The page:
Thursday, April 12, 2012 |
4 years ago
UPDATE, 2:10 p.m.: Just heard back from a PayPal spokesperson who said this wouldn't work, so we tested it out with our own accounts. Post has been updated (heavily) to reflect what we found, which is that PayPal will gladly take your penny but wouldn't charge the recipient.
Maybe ditching his lawyers
and setting up his own website wasn't such a good idea.
Word of George Zimmerman's personal website
-- and its PayPal "donate" button -- came out late Monday. By Wednesday, quiet rumblings of a "penny protest" were floating about on Tumblr, with instructions on how to rip off Zimmerman's PayPal account.
But unlike so many other social media movements -- "share this status so I can get a heart transplant!" -- this one looks like it checks out. Nope doesn't work.
Every time someone uses a credit card to donate to a PayPal account, PayPal charges
the recipient 30 cents, plus 2.9 percent of the total donation. It's how PayPal makes money and pays its credit-card processing fees.
The catch? They'll charge it even if the amount donated is less than the fee.
That's where the "penny" in the "penny protest" comes in -- the idea was that using a credit or debit card to send Zimmerman one cent would force him to pay PayPal 30 cents.
A someone at the PayPal customer service center yesterday said the logic seemed to be sound -- a recipient would be charged the fee even if the net donation would end up costing him money.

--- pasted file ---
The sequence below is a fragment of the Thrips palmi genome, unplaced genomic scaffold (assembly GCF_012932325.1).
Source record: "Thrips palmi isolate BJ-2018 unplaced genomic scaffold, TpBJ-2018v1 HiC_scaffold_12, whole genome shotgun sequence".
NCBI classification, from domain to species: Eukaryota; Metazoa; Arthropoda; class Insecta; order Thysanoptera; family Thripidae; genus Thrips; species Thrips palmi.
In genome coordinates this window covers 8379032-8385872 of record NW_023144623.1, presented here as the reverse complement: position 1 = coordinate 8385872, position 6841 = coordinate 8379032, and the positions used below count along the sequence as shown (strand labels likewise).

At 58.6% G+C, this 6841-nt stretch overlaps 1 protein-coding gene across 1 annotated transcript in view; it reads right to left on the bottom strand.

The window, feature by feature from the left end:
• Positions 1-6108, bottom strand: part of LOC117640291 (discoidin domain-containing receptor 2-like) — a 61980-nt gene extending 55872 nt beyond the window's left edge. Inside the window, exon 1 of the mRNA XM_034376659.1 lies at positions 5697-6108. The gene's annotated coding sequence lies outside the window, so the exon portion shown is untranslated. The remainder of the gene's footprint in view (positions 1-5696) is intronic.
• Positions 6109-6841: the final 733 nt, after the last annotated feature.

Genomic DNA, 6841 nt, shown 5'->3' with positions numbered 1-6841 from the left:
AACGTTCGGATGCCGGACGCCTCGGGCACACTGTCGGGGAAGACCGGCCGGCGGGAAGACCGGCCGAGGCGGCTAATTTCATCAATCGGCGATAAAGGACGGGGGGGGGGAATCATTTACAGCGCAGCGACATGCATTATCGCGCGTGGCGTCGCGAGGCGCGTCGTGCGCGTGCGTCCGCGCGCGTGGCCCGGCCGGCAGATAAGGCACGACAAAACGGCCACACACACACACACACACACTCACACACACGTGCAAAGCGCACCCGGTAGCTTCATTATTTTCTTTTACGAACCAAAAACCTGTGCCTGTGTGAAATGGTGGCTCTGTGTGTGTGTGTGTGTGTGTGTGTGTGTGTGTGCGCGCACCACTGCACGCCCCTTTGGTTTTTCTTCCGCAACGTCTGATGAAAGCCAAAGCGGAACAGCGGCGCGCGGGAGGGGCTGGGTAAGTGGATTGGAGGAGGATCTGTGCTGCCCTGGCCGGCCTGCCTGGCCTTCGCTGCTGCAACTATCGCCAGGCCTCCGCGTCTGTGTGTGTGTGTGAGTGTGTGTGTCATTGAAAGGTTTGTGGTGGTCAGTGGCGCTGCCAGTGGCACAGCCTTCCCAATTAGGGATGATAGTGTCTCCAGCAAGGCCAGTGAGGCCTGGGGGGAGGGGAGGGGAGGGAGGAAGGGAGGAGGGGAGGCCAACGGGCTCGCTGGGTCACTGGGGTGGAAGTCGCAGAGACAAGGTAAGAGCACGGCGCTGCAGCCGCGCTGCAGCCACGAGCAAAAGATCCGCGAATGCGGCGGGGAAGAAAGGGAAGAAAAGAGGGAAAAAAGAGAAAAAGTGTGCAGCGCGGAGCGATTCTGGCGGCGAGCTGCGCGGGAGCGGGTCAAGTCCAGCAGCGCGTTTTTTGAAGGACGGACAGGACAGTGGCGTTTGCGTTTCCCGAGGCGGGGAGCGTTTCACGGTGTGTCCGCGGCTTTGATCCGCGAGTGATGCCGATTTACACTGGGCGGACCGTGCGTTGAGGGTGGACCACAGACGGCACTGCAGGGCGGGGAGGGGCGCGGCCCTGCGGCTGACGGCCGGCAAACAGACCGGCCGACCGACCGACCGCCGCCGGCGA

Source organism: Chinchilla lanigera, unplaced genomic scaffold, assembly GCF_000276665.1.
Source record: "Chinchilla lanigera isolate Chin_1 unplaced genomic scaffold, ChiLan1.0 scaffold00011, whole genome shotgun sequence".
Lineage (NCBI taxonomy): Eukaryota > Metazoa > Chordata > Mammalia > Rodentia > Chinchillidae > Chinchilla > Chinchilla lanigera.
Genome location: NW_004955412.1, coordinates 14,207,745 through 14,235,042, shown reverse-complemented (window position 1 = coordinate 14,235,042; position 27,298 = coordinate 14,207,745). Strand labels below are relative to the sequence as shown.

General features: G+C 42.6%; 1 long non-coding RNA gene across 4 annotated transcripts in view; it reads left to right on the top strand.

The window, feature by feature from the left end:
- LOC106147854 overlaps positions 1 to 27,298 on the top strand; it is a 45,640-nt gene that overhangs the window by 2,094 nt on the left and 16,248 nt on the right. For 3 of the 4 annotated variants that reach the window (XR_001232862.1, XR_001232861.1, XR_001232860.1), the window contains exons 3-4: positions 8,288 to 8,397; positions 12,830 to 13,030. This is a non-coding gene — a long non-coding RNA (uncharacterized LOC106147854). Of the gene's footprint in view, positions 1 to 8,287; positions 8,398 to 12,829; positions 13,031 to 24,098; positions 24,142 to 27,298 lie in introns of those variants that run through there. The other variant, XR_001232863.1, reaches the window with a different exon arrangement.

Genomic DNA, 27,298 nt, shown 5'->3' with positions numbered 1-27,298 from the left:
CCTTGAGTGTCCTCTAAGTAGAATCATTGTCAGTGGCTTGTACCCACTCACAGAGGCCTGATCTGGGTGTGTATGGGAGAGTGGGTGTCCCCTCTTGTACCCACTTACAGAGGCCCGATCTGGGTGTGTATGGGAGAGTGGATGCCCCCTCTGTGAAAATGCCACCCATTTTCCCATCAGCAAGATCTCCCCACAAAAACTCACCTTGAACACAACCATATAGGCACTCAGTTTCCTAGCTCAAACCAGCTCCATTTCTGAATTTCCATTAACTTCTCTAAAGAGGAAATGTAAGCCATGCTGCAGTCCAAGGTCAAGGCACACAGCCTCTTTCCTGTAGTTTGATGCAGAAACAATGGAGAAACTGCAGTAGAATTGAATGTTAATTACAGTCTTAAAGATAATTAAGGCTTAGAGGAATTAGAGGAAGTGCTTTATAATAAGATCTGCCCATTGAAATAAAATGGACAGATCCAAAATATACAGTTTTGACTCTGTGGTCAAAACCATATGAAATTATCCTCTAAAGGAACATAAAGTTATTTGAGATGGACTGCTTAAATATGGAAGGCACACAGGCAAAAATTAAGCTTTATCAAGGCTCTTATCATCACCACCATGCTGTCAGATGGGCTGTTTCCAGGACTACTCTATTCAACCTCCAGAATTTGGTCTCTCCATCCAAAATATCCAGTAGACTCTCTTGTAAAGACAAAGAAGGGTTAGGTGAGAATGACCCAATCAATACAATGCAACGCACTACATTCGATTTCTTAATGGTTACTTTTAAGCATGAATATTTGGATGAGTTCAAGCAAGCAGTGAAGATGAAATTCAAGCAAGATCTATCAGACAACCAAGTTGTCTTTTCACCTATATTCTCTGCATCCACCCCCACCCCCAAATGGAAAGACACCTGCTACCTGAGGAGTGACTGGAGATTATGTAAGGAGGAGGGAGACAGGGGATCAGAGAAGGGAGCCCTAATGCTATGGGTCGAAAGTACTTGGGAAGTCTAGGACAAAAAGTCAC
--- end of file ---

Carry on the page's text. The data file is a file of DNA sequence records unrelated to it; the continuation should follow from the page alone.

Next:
I used a credit card to donate a penny to Zimmerman's account, and nothing stopped me. In an email this afternoon, however, a PayPal spokesperson said why that was, and it's the opposite of what customer service told me:
When using PayPal's personal fundraising tools, a customer's balance wouldn't become negative based on a single transaction. In the case where a donation is 10 cents, for example, then PayPal would collect that 10 cents as a fee. However, no further fees would be collected on that transaction, and the account wouldn't be taken negative."
The official PayPal statement makes a lot more sense. But given the contradiction, we decided to actually test the system and set up a donation button. When someone donated a penny, I got this in an email from PayPal:
So, as it turns out, that's the real explanation. Tumblr's "Penny Protest" won't work because PayPal, though it will accept your copper Lincolnface, will then charge Zimmerman one penny to process it.